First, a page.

On Thursday, Walz issued a statement through a spokeswoman saying on “issues such as these, we must follow a transparent, clear, and robust process that is based in facts and science. When two governing bodies are at odds, I need to take time to determine which processes I believe achieve my standard of robustness.”

This includes working with Commissioner Kelley at the Department of Commerce to review this recent lawsuit as well as other information now available to me.”

Kelley did say he had some principles to guide his research on Line 3. He said Walz and Lt. Gov. Peggy Flanagan have emphasized “making fact-based decisions” and “progressive values.” He also said he supports moving the state away from fossil fuels.

“I’m a supporter of moving forward on renewable energy and I believe the governor and the lieutenant governor are committed to, in the long run, a clean energy economy in Minnesota,” Kelley said. “So to the extent that I have any kind of bias at all, that’s it.”

Comments (7)

  1. Submitted by Mark Kulda on 01/10/2019 - 11:51 am.

    Isn’t it true that if the oil is not moved by a pipeline then it will be moved over roughly the same route either by rail or truck? Isn’t that far less secure and far more dangerous than using a pipeline?

    • Submitted by Michelle Wenderlich on 01/10/2019 - 06:22 pm.

      No, tar sands oil is so thick (and polluting) that it can’t economically be transported via rail/truck. That also means that any spills sink and are basically impossible to clean / restore the ecosystem.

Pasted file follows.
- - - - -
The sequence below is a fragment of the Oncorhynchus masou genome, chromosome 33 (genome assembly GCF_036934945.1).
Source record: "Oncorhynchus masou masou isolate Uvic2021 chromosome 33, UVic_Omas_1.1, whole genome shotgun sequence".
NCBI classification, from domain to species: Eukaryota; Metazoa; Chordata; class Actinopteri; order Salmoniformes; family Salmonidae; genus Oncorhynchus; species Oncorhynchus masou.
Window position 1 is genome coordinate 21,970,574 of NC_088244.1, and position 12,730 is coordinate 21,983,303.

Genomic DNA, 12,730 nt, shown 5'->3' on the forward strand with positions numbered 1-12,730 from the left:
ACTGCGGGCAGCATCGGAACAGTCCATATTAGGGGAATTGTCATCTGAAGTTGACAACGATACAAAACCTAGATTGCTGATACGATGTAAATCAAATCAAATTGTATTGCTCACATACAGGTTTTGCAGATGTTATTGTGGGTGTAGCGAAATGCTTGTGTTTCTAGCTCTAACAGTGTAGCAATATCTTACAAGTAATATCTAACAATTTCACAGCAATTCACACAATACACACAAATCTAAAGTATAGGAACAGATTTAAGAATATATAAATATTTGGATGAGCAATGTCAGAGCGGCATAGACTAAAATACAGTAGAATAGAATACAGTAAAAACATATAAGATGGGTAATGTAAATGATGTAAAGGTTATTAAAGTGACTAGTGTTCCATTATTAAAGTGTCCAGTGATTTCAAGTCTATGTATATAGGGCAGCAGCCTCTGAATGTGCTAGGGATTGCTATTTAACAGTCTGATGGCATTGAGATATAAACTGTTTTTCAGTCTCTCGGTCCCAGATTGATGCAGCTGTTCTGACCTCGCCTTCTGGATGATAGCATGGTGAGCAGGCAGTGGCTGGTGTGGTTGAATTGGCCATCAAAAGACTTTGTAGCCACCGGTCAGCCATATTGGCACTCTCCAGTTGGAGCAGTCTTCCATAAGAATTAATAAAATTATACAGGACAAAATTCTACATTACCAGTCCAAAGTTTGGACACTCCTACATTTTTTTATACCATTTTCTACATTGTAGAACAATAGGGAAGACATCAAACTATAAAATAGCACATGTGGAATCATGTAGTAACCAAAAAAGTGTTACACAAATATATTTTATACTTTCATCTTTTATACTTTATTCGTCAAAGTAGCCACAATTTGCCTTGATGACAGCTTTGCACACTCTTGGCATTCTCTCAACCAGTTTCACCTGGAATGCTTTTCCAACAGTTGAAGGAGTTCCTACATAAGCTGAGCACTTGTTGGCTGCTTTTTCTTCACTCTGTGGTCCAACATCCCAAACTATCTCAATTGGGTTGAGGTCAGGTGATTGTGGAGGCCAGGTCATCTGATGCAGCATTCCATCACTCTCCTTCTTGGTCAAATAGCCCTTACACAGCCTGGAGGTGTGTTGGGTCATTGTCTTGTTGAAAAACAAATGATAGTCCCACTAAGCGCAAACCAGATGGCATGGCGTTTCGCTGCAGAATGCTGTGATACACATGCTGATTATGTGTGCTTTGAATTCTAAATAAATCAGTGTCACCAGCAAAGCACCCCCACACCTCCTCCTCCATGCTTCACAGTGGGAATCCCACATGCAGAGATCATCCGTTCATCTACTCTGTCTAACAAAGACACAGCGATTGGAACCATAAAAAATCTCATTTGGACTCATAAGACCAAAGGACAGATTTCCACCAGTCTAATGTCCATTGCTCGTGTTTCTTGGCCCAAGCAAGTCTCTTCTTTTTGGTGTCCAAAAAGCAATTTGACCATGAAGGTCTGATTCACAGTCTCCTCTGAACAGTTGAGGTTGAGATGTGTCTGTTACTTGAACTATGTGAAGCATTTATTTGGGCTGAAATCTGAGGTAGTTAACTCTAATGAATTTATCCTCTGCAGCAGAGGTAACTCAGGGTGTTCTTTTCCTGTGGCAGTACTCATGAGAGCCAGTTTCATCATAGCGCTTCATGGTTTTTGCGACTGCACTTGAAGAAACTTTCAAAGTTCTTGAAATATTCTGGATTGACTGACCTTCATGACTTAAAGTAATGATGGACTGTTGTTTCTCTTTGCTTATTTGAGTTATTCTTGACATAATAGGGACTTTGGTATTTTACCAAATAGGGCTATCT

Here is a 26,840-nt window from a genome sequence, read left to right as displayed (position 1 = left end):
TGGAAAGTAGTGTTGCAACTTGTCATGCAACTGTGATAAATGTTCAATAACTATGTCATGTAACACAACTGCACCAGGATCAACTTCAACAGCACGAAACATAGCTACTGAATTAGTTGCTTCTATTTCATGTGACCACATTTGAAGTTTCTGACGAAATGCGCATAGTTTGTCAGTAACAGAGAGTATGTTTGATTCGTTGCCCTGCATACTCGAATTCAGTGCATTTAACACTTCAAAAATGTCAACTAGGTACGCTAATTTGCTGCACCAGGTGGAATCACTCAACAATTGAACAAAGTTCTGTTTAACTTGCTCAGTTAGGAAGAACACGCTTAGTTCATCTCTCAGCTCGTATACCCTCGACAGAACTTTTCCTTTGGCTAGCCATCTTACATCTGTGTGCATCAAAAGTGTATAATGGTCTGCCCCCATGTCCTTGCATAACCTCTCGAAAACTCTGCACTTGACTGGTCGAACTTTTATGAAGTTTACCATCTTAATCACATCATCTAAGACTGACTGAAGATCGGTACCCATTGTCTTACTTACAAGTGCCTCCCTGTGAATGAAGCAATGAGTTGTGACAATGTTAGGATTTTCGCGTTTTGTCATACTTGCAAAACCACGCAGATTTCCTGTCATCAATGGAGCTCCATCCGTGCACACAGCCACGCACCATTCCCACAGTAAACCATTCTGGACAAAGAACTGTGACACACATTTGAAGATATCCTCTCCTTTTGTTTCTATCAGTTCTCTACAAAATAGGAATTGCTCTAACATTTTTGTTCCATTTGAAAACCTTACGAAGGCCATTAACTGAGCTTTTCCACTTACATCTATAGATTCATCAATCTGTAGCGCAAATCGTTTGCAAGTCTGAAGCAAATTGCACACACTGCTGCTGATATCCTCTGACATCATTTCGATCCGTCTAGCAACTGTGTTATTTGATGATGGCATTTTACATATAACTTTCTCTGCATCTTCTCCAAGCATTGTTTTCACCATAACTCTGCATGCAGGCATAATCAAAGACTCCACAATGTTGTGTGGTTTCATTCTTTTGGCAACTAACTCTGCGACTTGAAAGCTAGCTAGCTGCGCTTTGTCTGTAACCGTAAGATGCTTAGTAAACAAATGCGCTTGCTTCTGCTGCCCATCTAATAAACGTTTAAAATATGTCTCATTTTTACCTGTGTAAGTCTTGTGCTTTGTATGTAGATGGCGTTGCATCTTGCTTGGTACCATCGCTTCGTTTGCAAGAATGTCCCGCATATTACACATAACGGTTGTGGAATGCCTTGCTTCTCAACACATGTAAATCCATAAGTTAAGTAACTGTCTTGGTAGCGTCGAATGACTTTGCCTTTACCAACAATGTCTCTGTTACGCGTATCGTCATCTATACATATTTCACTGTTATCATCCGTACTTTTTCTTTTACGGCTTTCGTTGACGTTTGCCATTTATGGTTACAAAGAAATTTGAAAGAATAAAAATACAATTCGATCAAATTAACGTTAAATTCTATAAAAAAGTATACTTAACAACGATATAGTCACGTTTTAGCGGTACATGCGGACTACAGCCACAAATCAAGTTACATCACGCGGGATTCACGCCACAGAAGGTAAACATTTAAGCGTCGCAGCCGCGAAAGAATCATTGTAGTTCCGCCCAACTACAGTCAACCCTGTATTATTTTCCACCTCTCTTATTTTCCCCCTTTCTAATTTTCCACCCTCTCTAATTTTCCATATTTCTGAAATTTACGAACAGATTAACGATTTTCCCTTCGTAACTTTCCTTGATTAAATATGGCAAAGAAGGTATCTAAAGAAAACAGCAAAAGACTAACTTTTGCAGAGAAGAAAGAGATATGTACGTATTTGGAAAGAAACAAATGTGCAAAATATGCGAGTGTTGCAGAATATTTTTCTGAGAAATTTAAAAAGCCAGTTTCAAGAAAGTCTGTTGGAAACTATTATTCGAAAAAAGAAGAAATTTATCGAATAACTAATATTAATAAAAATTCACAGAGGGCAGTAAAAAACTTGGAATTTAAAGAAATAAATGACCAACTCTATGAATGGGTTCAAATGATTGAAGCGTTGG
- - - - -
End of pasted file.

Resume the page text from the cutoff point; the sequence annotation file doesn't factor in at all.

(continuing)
Also Line 3 is currently the only green-lit tar sands pipeline in the US – and stopping it creates a bottleneck in the ability to transport this most polluting form of oil that is causing irreparable health effects on mostly Native communities where it is being extracted (Alberta, along with complete ecosystem destruction). If it is approved it will be impossible to meet even a 2 degree climate target globally.

    • Submitted by Ken Pearson on 01/11/2019 - 08:42 am.

      No. The tar sands oil to be moved by this pipeline has unusually high carbon content and is expensive to extract. It will not continue to be extracted at all, or moved by other means, unless oil prices rise substantially. Roughly 70% of our oil is used for transportation. Demand for oil is expected to decline significantly over the next decade as the transportation sector continues its move toward electrification. Existing and projected demand can be met from other sources that are cheaper and less carbon intensive.The DOC is correct: this pipeline is not needed.

  2. Submitted by N. Coleman on 01/10/2019 - 02:18 pm.

    Why does this Canadian oil pipeline need to go through Northern Minnesota? Why does a Chilean company need to set up its mines in Northern MN? Why do northern MN farmers rely so much on Chinese soybean exports?

    It sure seems like the most die hard Trump voters in the state are quite eager to sell out Minnesota to foreign globalists.

  3. Submitted by David Lundeen on 01/11/2019 - 12:06 pm.

    No surprise here since Walz ran as Republican in everything but name in order to appease the cowardly insecurity of rural white men.

    • Submitted by Greg Smith on 01/13/2019 - 07:09 pm.

      What an inane comment, he flipped his position on gun control to appease the suburban voter.

      • Submitted by Robert Gauthier on 01/14/2019 - 11:10 am.

        After the Florida HS shooting he changed his position, in part because his kids asked him how he could support freely available assault weapons. AND being military, he knew that the current laws are ludicrous- the military is much more restrictive with weapons and the NRA positions no longer make sense. We had a fundraiser about then and he was very thoughtful in the discussion, much more so than most posters on gun rights.